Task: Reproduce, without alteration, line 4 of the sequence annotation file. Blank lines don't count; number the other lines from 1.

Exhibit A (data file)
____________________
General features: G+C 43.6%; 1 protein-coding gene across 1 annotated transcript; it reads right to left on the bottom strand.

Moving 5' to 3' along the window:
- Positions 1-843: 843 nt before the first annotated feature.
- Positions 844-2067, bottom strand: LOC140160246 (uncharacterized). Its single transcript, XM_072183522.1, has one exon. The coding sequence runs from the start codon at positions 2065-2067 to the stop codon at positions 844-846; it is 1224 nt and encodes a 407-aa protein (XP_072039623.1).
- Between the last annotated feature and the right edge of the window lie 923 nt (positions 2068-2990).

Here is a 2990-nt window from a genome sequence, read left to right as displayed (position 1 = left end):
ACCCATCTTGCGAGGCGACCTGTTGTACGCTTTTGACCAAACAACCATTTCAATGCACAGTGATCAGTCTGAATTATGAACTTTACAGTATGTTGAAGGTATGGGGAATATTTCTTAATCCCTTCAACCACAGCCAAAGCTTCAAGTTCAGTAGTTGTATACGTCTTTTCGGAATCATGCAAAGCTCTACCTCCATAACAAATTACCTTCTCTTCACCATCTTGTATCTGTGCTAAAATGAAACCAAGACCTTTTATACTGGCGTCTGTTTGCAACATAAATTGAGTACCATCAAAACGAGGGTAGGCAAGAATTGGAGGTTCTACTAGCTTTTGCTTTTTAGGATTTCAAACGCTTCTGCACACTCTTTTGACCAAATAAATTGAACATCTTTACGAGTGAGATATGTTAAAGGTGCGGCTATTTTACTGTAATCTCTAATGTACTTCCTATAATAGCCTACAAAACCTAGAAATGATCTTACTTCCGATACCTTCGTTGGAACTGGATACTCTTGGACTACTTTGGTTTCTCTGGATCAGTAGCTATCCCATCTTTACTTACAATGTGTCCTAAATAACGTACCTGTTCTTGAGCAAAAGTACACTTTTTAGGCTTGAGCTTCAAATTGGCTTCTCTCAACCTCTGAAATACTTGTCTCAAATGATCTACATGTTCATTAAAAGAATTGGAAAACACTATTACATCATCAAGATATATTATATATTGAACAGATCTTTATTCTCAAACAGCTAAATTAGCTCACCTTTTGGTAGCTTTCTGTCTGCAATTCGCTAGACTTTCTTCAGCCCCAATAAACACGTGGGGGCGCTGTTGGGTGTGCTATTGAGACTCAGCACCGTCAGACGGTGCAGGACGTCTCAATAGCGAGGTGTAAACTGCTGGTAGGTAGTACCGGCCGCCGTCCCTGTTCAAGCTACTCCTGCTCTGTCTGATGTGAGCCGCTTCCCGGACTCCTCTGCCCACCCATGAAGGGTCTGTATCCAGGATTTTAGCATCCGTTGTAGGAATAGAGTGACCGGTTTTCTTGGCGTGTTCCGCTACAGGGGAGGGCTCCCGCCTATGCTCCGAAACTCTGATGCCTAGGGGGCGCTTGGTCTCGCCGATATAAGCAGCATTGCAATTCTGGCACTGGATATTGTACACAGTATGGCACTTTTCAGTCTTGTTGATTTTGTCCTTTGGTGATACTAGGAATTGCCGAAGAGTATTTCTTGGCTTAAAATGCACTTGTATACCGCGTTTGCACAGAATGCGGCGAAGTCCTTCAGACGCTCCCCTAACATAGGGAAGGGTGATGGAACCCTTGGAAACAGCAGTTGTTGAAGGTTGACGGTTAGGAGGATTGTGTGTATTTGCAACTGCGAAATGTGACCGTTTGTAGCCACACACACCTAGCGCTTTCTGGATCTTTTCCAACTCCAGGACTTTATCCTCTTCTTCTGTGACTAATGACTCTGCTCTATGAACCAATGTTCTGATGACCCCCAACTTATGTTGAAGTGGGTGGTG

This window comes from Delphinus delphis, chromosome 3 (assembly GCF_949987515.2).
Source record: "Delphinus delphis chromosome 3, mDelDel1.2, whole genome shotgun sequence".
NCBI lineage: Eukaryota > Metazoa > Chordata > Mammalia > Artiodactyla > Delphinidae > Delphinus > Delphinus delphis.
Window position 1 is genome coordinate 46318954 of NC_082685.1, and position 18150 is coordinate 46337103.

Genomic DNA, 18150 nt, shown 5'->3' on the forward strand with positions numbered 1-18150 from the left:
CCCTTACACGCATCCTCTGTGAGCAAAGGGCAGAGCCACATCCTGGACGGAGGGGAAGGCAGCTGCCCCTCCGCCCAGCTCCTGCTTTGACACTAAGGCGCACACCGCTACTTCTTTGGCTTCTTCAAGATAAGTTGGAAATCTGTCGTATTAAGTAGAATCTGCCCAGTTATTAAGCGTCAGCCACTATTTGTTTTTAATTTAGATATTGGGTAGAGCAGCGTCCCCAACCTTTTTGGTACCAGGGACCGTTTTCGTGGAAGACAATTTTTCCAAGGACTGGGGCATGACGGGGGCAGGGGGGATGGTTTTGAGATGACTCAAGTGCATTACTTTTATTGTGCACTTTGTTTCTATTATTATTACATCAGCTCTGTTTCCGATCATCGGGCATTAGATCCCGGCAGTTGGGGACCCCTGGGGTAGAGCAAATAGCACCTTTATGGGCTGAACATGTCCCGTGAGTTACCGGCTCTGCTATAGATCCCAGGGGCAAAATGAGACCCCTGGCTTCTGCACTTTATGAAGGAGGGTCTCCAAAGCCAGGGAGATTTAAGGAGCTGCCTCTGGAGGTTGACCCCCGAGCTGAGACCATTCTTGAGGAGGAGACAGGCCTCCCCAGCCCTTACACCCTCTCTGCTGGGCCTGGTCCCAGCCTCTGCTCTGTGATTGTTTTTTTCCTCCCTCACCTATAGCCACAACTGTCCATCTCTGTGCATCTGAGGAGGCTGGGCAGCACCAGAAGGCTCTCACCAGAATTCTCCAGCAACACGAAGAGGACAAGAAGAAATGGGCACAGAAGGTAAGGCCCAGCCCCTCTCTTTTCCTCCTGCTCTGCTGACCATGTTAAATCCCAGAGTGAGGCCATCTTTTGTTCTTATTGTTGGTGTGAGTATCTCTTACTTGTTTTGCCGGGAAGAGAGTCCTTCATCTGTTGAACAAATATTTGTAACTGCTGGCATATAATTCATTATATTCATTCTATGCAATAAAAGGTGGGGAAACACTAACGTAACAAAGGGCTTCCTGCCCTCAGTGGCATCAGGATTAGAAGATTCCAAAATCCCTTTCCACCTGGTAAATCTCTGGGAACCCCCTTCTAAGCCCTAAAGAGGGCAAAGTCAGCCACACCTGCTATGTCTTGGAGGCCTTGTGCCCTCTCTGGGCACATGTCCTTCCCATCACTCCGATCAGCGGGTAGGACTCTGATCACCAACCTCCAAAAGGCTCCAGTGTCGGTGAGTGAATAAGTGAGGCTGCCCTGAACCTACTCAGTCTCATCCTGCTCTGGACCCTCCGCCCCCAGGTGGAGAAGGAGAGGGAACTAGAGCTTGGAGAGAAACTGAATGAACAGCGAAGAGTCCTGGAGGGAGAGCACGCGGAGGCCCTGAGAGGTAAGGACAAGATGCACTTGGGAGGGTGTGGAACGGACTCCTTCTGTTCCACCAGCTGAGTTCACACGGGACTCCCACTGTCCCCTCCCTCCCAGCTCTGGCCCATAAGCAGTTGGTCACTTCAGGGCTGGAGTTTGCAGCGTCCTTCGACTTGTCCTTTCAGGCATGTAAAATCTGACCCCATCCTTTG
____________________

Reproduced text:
- Positions 844-2067, bottom strand: LOC140160246 (uncharacterized). Its single transcript, XM_072183522.1, has one exon. The coding sequence runs from the start codon at positions 2065-2067 to the stop codon at positions 844-846; it is 1224 nt and encodes a 407-aa protein (XP_072039623.1).